An aphorism a day is the Cohen way

The new memoir of the American showbiz lawyer Steven Machat, which is published next month, has a memorable exchange with Leonard Cohen. The singer tells Machat he is going later that day to the temple. Machat teases him about observing a Jewish festival, saying: "I thought you were supposed to be a Buddhist." Cohen replies: "I want to keep all my options open. Maybe Buddha, maybe God."

Machat then asks him: "What are you doing now?" Cohen responds: "You know how it is, Steven. We humans are always looking for things to do between meals."

Did Cohen, I wonder, always come out with great aphorisms every time he opened his mouth? He seems to eschew small talk for lines that are potential album titles. Or potential titles of an autobiography.

Pity the poor comedy critic at this time of year

The only funny line that I can recall in my years covering the Edinburgh Festival was not actually intended to be funny and was, immodestly, about myself. I wrote a slightly negative piece about women on the stand-up circuit and received a lecture in print from the comedy critic of Time Out magazine, culminating in the angry last line: "David Lister should expose himself to more female comedians."

I'm trying. I'm trying. This year's Edinburgh line-up has a wealth of comedians, female and male, and it could be a vintage year. My heart does go out, though, to comedy critics and also to newspaper readers at this time of year. Every paper is full of comedy reviews from Edinburgh, but how do you actually review comedy? Give away the jokes and you spoil the show for everyone still to see it; don't tell any of the jokes and you are left annoying readers with meaningless descriptions of a "wonderful routine about a bus journey".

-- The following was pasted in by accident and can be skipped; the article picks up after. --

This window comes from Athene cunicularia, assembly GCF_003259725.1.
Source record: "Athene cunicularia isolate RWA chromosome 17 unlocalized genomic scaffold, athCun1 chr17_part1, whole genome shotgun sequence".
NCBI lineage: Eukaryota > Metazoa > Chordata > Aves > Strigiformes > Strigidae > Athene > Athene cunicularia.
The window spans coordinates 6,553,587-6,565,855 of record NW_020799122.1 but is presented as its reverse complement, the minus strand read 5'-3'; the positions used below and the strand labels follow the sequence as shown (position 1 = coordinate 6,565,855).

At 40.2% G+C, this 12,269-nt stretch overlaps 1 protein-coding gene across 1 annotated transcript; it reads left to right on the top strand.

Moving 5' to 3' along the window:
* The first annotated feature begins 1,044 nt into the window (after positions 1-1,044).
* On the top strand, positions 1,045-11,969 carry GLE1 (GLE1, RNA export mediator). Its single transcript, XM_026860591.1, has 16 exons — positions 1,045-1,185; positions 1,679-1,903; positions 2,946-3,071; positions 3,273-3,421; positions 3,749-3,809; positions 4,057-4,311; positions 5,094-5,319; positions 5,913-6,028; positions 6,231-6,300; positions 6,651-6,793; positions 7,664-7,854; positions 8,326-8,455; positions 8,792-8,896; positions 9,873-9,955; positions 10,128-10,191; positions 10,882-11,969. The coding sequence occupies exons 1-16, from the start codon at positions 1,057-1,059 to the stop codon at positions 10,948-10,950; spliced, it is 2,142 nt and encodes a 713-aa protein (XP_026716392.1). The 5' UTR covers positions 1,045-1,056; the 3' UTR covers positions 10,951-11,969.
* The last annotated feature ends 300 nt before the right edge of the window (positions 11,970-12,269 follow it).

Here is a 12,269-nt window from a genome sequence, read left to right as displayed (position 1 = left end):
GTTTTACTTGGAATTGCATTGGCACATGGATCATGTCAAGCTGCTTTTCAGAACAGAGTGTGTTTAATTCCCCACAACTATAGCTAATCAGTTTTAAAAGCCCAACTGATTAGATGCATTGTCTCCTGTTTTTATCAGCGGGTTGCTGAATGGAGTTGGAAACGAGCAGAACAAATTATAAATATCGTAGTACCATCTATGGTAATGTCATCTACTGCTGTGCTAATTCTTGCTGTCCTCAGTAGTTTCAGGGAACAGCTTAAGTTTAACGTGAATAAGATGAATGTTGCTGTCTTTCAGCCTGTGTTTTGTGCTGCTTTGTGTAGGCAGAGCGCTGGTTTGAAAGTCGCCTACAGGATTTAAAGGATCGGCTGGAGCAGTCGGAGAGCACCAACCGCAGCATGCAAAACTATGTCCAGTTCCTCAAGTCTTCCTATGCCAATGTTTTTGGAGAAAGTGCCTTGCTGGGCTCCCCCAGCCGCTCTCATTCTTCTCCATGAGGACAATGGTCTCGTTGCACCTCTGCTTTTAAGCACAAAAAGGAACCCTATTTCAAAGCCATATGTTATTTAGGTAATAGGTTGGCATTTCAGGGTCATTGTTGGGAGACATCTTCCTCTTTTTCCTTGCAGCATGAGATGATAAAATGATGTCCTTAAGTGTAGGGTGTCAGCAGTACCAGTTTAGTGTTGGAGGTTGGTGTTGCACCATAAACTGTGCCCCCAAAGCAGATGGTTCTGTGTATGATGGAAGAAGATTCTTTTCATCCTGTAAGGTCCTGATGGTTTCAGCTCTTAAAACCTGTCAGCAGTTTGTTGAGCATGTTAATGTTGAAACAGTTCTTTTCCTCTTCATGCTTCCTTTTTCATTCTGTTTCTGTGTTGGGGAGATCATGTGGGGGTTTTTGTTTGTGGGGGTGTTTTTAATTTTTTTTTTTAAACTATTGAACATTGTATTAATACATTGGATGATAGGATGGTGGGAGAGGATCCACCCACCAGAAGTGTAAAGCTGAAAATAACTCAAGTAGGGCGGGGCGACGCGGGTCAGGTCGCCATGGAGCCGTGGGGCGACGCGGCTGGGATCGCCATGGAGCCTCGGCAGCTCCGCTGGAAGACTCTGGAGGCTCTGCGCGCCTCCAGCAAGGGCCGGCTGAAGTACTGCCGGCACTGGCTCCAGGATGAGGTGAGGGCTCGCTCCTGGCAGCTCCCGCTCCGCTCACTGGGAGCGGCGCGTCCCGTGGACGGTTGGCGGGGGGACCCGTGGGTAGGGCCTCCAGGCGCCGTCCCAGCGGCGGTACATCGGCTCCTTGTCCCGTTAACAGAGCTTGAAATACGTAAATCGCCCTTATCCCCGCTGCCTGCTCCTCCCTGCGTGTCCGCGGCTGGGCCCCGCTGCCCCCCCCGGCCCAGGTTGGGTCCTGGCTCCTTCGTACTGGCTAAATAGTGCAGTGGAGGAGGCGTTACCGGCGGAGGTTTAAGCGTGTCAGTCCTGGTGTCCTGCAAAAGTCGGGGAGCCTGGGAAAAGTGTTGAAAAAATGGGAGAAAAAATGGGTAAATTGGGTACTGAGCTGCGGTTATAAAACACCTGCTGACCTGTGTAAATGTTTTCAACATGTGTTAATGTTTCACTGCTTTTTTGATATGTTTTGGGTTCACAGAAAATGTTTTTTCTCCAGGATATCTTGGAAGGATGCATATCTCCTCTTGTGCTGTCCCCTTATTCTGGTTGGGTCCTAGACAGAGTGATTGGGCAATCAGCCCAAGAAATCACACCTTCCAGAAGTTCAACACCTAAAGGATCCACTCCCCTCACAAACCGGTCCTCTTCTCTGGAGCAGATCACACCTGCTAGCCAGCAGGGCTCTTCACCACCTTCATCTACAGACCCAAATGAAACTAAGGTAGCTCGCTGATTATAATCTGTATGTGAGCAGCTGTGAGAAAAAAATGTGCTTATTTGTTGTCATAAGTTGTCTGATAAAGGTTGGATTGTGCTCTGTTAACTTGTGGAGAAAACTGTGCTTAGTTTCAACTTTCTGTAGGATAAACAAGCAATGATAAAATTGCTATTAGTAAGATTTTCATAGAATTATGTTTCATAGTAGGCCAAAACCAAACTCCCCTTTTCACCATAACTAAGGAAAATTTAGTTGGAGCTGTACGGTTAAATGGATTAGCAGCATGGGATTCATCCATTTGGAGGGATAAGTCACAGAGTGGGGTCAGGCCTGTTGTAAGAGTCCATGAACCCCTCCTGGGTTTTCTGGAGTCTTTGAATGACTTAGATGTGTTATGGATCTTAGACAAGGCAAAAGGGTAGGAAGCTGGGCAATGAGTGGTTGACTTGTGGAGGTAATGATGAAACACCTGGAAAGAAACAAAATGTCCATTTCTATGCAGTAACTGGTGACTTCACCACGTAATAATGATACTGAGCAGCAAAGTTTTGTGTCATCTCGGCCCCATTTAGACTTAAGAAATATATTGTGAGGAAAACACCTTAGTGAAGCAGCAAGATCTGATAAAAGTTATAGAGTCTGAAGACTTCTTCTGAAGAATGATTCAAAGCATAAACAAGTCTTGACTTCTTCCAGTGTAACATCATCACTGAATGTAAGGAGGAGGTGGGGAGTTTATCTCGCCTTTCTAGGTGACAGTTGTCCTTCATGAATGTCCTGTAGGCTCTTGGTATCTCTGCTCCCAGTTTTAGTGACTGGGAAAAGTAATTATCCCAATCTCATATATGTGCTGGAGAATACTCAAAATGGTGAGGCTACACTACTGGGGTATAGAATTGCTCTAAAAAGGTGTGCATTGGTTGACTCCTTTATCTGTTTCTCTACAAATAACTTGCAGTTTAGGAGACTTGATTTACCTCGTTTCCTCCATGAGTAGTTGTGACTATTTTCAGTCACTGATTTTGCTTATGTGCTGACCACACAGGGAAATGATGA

It's tricky. No wonder the one thing that comedy critics have in common with comedians is that they never smile.

React Now

Latest stories from i100
Have you tried new the Independent Digital Edition apps?
iJobs Job Widget
iJobs General

Recruitment Genius: Online Media Sales Trainee

£15000 - £30000 per annum: Recruitment Genius: Now our rapidly expanding and A...

Recruitment Genius: Public House Manager / Management Couples

£15000 - £20000 per annum: Recruitment Genius: Are you passionate about great ...

Recruitment Genius: Production Planner

£20000 - £30000 per annum: Recruitment Genius: This fast growing reinforcing s...

Recruitment Genius: General Factory Operatives

£18000 - £35000 per annum: Recruitment Genius: This fast growing reinforcing s...

Day In a Page

Read Next
 

If I were Prime Minister: Every privatised corner of the NHS would be taken back into public ownership

Philip Pullman
 

Errors & Omissions: Magna Carta, sexing bishops and ministerial aides

John Rentoul
As in 1942, Germany must show restraint over Greece

As in 1942, Germany must show restraint over Greece

Mussolini tried to warn his ally of the danger of bringing the country to its knees. So should we, says Patrick Cockburn
Britain's widening poverty gap should be causing outrage at the start of the election campaign

The short stroll that should be our walk of shame